Mr. John Paul Trapp Senior has a story that is long and complicated. It spans generations, a continent, and is in small part outside the bounds of what the masses of men believe perhaps, at least what men say they believe. Funerals are fundamentally an act of the sacred and need touch upon the ineffable, the spiritual wonder of the transition to the next great adventure, or how else are loved ones to be comforted?

John was never comfortable about talking about spiritual things. When asked what he believed I always described his spiritual orientation as backslidden Christian. He believed in that whole thing, sort of, but wanted to do what he wanted to do. Mostly drink beer and smoke cigarettes work hard and raise his kids right. So how does a backslidden Christian raise his children? He exposes them to church, lots of them, if they want. Doesn’t encourage it or discourage it, but makes it clear he is not really into talking about it. He’d heard enough about it already, he would say.  Enough to feel judged, unworthy perhaps; but also defiant, resilient, and able to stand on his own two feet.

About a year ago Dad solemnly informed me that he had become an atheist. What???? An atheist at 73? Who does that? There are no atheists in foxholes the liars say who preach a spirituality of cowardice, of toadyism for rank gain, a theology of threats and bribes.

Dad had been watching the Discovery Channel and had heard about the Big Bang and it seemed a lot more reasonable, he informed me.  And the Big Bang is a beautiful and wondrous way to understand where we all come from. Condensed to a single point, a place with no dimension, only location. Containing all the matter in the universe. And then bam, everything there is flying apart in all directions, hundreds of millions of years pass and the uniform layer of hydrogen has ripples and perturbations and clumps coalesce and begin burning through nuclear fusion and stars are born and grow the heavy elements and die and explode and the star stuff keeps flying apart. Bigger and bigger.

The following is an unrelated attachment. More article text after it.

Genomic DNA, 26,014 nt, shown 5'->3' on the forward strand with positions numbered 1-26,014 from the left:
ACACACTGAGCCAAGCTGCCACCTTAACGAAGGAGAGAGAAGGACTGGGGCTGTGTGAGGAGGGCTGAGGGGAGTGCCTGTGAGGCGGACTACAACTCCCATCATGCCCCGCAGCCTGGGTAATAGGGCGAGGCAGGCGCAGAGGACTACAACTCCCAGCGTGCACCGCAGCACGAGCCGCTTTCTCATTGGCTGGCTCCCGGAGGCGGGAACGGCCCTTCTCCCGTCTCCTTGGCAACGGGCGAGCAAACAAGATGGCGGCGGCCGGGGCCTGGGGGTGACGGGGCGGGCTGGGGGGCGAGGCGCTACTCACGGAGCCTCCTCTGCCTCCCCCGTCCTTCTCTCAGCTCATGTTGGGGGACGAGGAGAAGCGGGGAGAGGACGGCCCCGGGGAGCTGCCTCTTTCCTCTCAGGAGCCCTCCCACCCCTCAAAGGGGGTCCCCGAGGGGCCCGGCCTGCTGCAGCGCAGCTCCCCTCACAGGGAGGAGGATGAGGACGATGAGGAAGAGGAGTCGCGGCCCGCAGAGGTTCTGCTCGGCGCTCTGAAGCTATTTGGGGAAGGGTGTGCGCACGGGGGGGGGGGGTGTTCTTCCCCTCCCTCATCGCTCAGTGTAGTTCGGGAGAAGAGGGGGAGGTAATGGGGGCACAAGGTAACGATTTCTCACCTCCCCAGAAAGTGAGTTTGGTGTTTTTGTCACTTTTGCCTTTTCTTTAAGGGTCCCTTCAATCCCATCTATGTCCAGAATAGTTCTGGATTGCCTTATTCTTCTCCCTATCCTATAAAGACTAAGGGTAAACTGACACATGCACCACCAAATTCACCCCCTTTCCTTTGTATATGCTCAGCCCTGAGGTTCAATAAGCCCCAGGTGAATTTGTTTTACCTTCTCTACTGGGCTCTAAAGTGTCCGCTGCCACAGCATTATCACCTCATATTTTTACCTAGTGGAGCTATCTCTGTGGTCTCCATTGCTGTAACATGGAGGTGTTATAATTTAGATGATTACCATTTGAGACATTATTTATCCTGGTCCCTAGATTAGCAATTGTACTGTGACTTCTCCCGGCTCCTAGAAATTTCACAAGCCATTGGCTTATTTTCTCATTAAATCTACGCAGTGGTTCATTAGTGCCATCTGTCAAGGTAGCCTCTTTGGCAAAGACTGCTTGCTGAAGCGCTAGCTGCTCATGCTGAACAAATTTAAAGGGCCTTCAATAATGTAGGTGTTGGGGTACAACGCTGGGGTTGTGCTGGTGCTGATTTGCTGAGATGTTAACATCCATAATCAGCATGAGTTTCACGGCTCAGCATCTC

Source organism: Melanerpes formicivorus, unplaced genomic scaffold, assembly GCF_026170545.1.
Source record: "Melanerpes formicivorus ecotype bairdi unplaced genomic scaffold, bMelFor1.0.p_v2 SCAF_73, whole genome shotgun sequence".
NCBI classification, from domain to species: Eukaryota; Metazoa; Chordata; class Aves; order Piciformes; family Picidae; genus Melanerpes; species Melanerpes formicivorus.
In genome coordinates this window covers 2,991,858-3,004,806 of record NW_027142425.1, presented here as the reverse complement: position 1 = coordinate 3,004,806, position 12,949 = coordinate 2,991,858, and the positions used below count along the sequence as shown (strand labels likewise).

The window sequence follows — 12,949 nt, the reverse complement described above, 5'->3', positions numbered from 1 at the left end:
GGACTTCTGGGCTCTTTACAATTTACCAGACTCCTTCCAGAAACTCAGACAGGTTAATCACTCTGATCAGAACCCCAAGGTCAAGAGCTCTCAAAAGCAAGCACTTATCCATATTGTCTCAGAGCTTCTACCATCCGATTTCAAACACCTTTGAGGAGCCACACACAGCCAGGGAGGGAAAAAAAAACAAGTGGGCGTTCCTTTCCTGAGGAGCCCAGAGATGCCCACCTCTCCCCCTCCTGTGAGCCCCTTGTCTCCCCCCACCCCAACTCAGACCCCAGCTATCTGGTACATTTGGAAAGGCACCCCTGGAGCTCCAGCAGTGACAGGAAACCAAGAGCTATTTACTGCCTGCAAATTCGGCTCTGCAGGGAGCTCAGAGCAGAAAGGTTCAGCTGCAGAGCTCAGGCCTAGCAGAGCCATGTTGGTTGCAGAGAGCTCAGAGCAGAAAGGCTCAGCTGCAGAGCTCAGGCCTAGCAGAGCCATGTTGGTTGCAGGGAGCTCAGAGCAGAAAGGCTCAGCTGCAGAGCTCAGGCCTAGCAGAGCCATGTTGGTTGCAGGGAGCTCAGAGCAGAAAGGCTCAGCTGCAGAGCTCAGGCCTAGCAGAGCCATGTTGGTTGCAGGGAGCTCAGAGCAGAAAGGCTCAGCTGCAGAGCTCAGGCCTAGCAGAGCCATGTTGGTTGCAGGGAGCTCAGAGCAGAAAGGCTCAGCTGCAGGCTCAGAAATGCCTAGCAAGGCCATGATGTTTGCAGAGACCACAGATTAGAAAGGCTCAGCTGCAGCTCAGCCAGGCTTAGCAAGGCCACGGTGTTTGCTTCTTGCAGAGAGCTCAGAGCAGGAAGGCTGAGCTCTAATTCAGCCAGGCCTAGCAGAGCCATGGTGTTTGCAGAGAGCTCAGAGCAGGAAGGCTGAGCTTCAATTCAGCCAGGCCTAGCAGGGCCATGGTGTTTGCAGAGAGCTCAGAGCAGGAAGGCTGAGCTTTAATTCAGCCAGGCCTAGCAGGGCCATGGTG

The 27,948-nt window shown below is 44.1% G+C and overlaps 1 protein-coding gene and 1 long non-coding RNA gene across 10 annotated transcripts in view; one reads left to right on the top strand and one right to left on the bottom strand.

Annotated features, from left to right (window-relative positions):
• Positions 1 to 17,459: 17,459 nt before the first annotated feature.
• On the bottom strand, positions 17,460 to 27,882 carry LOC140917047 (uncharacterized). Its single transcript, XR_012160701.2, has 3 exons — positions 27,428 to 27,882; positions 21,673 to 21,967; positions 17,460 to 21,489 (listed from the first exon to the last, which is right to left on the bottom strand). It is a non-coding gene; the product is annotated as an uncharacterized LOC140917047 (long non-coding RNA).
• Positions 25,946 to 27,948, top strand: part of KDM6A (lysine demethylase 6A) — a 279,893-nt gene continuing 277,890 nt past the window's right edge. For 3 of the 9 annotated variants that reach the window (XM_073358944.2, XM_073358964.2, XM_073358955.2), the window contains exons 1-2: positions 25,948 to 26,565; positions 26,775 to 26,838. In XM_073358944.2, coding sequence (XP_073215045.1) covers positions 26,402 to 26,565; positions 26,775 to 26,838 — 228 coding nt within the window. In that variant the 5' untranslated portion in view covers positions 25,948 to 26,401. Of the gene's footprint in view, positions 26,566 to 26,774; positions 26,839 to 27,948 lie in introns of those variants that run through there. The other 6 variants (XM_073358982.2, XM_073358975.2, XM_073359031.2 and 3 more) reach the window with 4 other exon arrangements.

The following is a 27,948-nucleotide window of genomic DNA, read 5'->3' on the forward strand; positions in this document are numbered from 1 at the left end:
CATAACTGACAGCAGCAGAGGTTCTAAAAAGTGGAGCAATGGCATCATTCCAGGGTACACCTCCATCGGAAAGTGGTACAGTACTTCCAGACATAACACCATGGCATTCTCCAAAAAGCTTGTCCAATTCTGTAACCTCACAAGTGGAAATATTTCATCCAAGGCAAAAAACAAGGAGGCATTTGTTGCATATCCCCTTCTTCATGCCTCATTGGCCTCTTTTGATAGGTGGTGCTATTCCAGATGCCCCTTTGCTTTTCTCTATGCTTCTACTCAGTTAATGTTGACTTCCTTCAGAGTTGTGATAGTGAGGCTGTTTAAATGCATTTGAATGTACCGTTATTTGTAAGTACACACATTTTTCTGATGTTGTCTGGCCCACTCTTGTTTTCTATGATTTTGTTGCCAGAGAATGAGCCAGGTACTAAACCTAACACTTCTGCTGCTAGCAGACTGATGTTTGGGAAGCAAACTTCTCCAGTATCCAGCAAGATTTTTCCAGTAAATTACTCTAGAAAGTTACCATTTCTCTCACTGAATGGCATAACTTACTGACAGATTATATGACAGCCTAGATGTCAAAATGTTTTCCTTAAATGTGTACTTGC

12 billion years pass and dirt and such collects and spins around a midsized yellow sun on the spiral arm of a typical galaxy that we like to call the Milky Way, and so is born the planet Earth.

It is a beautiful story in its stark simplicity, and the lesson it teaches is the truly grand scope of creation. It has all the more power for being factually undeniably true. You can generate testable hypotheses and learn more about its nature, that is how science advances. In all the creation stories of all the peoples the Actual Truth turned out to be far more vast and far more wonderful. For when John declared his independence from the belief in god he was not rejecting the God Who Made the Universe. He was rejecting some weird little cartoon god he had heard about when he was a kid. A god who rejected all that was fun and demanded the humorless life of a drudge. A god who judged and made one feel small and unworthy.